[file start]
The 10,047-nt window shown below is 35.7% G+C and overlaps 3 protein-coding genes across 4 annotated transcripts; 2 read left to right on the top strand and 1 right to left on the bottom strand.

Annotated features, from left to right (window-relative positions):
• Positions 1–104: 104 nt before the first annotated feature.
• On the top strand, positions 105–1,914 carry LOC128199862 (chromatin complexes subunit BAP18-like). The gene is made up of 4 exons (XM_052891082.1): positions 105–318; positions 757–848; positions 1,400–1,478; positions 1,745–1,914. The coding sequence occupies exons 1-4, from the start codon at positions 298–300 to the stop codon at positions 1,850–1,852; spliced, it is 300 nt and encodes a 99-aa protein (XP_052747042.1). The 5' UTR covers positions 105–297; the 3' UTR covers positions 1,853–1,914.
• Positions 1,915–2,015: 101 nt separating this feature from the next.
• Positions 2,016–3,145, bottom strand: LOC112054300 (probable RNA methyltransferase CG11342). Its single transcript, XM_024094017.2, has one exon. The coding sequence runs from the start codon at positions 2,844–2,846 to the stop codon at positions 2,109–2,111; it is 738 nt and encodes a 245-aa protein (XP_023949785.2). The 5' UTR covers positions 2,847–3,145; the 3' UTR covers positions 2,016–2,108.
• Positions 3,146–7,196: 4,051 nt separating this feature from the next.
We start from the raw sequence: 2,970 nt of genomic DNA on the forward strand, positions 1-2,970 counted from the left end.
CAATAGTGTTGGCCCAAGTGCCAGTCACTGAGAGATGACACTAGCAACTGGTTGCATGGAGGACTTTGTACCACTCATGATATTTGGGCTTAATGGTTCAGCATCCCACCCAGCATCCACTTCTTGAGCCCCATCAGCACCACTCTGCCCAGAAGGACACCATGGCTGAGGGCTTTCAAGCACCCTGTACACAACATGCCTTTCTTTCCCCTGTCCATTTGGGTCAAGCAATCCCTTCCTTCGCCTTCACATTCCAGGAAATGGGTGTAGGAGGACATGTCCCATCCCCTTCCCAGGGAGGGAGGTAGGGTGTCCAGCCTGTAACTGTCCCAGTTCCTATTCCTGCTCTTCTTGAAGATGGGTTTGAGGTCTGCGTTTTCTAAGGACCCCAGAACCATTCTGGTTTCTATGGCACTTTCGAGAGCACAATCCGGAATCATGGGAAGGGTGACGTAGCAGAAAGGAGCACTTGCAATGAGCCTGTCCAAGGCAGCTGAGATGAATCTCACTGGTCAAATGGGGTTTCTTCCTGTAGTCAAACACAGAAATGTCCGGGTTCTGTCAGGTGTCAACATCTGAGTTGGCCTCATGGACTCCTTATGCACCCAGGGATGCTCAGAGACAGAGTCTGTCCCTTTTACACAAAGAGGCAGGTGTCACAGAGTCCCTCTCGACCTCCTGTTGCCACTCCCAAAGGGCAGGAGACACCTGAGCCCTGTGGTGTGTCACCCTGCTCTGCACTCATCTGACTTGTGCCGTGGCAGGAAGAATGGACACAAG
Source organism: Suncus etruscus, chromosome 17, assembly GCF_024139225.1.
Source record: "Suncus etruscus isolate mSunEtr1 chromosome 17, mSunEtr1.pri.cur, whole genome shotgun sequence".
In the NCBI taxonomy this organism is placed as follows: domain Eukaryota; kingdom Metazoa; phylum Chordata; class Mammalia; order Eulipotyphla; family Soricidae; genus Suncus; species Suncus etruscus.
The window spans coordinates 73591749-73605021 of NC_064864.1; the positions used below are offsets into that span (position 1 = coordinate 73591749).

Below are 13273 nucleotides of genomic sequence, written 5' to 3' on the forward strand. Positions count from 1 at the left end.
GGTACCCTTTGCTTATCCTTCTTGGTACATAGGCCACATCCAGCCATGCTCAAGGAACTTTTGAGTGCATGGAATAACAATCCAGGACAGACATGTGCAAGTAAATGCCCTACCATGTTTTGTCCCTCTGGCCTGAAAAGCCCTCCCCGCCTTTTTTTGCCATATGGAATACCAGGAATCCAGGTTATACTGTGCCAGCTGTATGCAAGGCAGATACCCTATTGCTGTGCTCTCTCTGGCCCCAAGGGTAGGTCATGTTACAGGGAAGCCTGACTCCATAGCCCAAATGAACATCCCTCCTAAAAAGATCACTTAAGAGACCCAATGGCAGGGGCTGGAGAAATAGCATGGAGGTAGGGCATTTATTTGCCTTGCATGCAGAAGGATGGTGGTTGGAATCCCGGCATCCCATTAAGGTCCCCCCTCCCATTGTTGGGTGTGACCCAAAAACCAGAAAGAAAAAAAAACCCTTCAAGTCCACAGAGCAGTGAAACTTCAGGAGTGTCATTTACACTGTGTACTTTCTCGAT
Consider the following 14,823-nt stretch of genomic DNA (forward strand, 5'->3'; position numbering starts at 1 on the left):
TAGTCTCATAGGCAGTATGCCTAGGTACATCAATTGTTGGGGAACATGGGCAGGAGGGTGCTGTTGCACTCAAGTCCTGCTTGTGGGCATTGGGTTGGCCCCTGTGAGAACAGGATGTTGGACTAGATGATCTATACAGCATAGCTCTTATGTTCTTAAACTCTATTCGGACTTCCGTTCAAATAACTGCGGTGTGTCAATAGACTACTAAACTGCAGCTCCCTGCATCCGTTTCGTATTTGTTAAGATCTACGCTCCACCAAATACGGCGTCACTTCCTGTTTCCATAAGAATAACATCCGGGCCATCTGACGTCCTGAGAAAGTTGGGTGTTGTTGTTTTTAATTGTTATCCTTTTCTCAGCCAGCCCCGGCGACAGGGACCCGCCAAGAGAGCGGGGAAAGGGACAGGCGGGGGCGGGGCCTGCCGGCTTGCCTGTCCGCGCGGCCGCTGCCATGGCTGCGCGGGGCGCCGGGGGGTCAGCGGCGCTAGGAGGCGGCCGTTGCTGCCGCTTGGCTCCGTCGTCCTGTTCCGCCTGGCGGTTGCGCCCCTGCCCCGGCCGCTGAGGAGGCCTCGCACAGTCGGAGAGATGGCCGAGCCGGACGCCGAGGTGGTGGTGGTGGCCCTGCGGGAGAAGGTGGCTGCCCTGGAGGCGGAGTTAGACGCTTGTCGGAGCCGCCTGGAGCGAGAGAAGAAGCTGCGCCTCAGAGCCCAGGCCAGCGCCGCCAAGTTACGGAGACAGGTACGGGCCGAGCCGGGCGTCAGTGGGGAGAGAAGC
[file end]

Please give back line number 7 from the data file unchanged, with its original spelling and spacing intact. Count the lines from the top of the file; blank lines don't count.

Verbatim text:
• Positions 3,146–7,196: 4,051 nt separating this feature from the next.